volume at any other location in the fluid for a
non-viscous incompressible fluid in streamline
flow
 All other considerations being equal, when fluid
moves faster, pressure drops
Bernoulli’s Theorem

P + ρgh + ½ ρv2 = constant        6. Knowing what you
 P = pressure (Pa)                know about
Bernoulli’s
 ρ = density of fluid (kg/m3)
principle, design an
 g = grav. accel. constant
airplane wing that
(9.81 m/s2)
you think will keep
 h = height above lowest
an airplane aloft.
point                            Draw a cross
 v = speed of fluid flow at a     section of the wing.
point in the pipe (m/s)
Thermodynamics

 Thermodynamics is the      Total Energy:
study of heat and
thermal energy             E = U + K + Eint
 Thermal properties         U   = potential
(heat & temperature)         energy
are based on the            K = kinetic energy
motion of individual
molecules, so               Eint= internal or
thermodynamics               thermal energy
overlaps with chemistry
Total Energy

 Potential and kinetic energies are specifically for
“big” objects, and represent mechanical
energy
 Thermal energy is related to the kinetic energy
of the molecules of a substance
Temperature & Heat

 Temperature is a measure of the average
kinetic energy of the molecules of a substance.
(like how fast the molecules are moving) The
unit is °C or K. Temperature is NOT heat!
 Heat is the internal energy that is transferred
between bodies in contact. The unit is Joules (J)
or sometimes calories (cal)
 A difference in temperature will cause heat
energy to be exchanged between bodies in
contact. When two bodies are the same temp,
they are in thermal equilibrium and no heat is
transferred.
Ideal Gas Law

 P: initial & final pressure (any unit)
 V: initial & final volume (any unit)
 T: initial & final temperature (K)
 T in Kelvins = T in °C + 273
#7

7. Suppose an ideal gas occupies 4.0 L at 23°C
and 2.3 atm. What will be the volume of the
gas if the temperature is lowered to 0°C and the
pressure is increased to 3.1 atm?
Ideal Gas Equation

 If you don’t remember this from chem, you
shouldn’t have passed!

 P: pressure (Pa)
 V: volume (m3)
 n: number of moles
 R: gas law constant 8.31 J/(mol K)
 T: temp (K)
8

8. Determine the number of moles of an ideal gas
that occupy 10.0 m3 at atmospheric pressure
and 25°C.
Ideal Gas Equation

9. Suppose a near
vacuum contains
25,000 molecules of
helium in one cubic
 P: pressure (Pa)           meter at 0°C. What is
 V: volume (m3)             the pressure?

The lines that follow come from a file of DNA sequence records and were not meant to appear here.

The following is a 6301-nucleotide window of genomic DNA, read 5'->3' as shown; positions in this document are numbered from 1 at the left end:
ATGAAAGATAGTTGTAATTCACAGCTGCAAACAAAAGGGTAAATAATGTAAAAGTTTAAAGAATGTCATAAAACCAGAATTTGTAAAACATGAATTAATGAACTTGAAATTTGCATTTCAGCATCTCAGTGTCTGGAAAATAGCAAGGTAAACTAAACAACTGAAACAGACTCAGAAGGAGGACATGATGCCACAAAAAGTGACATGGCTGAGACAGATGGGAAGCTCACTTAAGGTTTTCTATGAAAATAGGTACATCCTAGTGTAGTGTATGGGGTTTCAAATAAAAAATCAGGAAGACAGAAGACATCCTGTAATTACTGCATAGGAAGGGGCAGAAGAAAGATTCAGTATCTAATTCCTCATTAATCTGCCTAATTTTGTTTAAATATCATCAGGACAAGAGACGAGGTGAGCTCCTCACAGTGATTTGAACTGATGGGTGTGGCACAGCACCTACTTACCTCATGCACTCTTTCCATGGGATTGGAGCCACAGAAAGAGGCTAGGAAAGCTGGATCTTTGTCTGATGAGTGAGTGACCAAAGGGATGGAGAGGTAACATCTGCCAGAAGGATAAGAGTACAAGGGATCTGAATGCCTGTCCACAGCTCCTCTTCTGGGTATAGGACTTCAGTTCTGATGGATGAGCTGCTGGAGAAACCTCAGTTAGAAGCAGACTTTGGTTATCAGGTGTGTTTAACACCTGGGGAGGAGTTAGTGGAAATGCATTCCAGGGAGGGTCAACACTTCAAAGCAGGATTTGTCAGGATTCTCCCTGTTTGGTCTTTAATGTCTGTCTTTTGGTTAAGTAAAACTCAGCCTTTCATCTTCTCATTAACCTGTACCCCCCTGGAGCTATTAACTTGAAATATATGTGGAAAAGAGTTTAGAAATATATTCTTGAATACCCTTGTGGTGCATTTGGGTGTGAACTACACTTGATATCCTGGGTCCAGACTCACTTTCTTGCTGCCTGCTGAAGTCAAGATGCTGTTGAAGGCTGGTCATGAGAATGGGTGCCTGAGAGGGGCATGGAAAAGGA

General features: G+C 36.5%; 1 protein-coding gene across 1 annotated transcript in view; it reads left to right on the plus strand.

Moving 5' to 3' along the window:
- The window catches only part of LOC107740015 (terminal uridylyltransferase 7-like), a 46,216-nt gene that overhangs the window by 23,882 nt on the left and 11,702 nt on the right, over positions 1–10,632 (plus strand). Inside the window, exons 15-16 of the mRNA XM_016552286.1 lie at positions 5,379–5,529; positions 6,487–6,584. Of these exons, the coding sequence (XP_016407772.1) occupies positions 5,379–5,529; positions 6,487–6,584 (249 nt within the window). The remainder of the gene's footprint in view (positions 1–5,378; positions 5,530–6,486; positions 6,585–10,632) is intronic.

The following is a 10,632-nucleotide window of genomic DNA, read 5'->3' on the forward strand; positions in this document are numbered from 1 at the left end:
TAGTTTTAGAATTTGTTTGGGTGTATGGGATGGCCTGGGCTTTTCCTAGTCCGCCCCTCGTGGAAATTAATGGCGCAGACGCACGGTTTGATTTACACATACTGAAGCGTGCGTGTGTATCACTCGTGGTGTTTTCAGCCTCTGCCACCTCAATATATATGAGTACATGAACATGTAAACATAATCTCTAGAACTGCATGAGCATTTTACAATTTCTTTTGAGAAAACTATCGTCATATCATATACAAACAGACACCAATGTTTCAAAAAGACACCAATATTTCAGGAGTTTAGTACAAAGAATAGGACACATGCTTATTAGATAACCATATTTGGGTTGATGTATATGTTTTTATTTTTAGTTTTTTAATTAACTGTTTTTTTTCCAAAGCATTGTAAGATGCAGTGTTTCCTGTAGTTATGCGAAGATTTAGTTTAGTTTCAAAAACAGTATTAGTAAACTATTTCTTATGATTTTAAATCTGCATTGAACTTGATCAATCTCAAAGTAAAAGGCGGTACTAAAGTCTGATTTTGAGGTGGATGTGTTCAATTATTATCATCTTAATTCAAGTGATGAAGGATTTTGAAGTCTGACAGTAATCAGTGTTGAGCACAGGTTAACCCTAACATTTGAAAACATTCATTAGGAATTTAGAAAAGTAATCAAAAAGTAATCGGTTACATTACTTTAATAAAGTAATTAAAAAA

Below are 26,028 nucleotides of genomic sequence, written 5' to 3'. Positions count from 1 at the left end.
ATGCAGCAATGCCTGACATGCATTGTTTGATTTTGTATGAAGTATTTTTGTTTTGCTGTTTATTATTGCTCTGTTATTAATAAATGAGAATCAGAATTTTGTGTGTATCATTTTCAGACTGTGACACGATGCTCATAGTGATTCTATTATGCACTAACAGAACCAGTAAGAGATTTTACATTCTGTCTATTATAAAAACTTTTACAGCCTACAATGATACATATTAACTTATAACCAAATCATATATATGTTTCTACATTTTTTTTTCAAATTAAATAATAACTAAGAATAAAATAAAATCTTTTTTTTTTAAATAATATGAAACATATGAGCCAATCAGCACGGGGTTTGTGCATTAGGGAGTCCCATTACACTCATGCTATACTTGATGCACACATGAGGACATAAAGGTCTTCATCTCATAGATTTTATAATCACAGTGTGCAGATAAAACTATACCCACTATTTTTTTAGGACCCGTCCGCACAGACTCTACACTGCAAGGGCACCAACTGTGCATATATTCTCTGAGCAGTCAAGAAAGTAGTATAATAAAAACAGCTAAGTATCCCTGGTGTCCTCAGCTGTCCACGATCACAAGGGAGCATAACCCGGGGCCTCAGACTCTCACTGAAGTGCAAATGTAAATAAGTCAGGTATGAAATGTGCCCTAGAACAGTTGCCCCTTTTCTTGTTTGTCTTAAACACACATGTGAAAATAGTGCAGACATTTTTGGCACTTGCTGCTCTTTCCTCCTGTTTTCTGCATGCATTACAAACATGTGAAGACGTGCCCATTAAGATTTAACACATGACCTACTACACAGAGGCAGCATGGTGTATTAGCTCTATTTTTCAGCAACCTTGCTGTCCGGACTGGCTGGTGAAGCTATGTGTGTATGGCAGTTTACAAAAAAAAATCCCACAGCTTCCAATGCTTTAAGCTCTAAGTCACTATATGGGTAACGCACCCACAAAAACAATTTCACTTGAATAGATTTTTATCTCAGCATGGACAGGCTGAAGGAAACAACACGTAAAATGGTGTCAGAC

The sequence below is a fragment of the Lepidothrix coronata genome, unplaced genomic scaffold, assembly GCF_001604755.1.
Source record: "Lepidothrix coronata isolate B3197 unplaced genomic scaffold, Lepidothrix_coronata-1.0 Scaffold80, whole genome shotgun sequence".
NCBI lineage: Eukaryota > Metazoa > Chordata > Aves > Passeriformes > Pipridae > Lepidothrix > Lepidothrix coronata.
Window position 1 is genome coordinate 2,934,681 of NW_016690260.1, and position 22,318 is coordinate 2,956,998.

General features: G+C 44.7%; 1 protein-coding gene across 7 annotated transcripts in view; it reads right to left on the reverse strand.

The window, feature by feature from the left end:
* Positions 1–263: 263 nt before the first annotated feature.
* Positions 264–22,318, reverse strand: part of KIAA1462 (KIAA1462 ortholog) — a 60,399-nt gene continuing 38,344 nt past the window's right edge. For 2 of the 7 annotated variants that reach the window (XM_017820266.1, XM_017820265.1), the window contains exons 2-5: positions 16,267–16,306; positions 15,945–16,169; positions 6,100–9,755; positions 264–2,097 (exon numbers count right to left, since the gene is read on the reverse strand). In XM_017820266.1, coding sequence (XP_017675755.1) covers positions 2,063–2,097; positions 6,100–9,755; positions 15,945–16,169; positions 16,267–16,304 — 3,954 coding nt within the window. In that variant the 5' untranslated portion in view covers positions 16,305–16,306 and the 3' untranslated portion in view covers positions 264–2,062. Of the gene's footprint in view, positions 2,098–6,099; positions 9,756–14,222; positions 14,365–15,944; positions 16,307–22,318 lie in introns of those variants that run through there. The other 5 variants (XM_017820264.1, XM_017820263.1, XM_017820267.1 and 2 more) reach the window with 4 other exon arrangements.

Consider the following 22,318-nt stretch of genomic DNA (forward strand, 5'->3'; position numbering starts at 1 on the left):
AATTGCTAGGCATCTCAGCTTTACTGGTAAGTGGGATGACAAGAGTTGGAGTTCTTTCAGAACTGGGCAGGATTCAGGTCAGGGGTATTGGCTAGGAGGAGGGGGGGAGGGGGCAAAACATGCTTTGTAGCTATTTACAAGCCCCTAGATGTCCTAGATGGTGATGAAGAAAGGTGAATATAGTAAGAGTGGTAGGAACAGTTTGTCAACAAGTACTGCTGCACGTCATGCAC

 N: number of molecules
 kB: Boltzmann’s
constant
   1.38 x 10-23J/K
 T: temperature (K)
Kinetic Theory of Gases

1. Gases consist of a large number of molecules
that make elastic collisions with each other
and the walls of their container
2. Molecules are separated, on average, by
large distances and exert no forces on each
other except when they collide
3. There is no preferred position for a molecule in
the container, and no preferred direction for
the velocity
Average Kinetic Energy of a Gas

 Kave = 3/2 kBT
 Kave  = average kinetic energy (J)
 kB = Boltzmann’s constant (1.38 x 10-23J/K)

 T = Temperature (K)

 The molecules have a range of kinetic
energies, so we take the Kave
10 & 11

10. What is the average   11. Suppose nitrogen
kinetic energy and        and oxygen are in a
average speed of          sample of gas at
oxygen molecules in a     100°C:
gas sample at 0C°?        a) What is the ratio of
the average kinetic
energies for the two
molecules?
b) What is the ratio of
their average speeds?
Thermodynamics

 The system boundary     If the boundary is
controls how the          “closed to mass,” that
environment affects       means mass can’t get
the system (for our       in or out
purposes, the system     If the boundary is
will almost always be     “closed to energy,”
an ideal gas)             that means energy
can’t get in or out
 What type of
boundary does the
earth have?
First Law of Thermodynamics

 The work done on a system + the heat
transferred to the system = the change in
internal energy of the system.
 ΔU = W + Q
 ΔU = Eint = thermal energy (NOT potential energy –
how stupid is that?)
 W = work done on the system (related to change in
volume)
 Q = heat added to the system (J) – driven by
temperature difference – Q flows from hot to cold
First Law of Thermodynamics

 U is the sum of the kinetic energies of all the
molecules in a system (or gas)
 U = NKave
 U = N(3/2 kBT)
 U = n(3/2 RT)
   since kB = R/NA
12 & 13

12. A system absorbs 200   13. How much work does
J of heat energy from      the environment do on
the environment and        a system if its internal
does 100 J of work on      energy changes from
the environment.           40,000 J to 45,000 J
What is its change in      without the addition of
internal energy?           heat?
Gas Process

 The thermodynamic state of a gas is defined by
pressure, volume, and temperature.
 A “gas process” describes how gas gets from
one state to another state
 Processes depend on the behavior of the
boundary and the environment more than they
depend on the behavior of the gas
Isothermal Process
(Constant Temperature)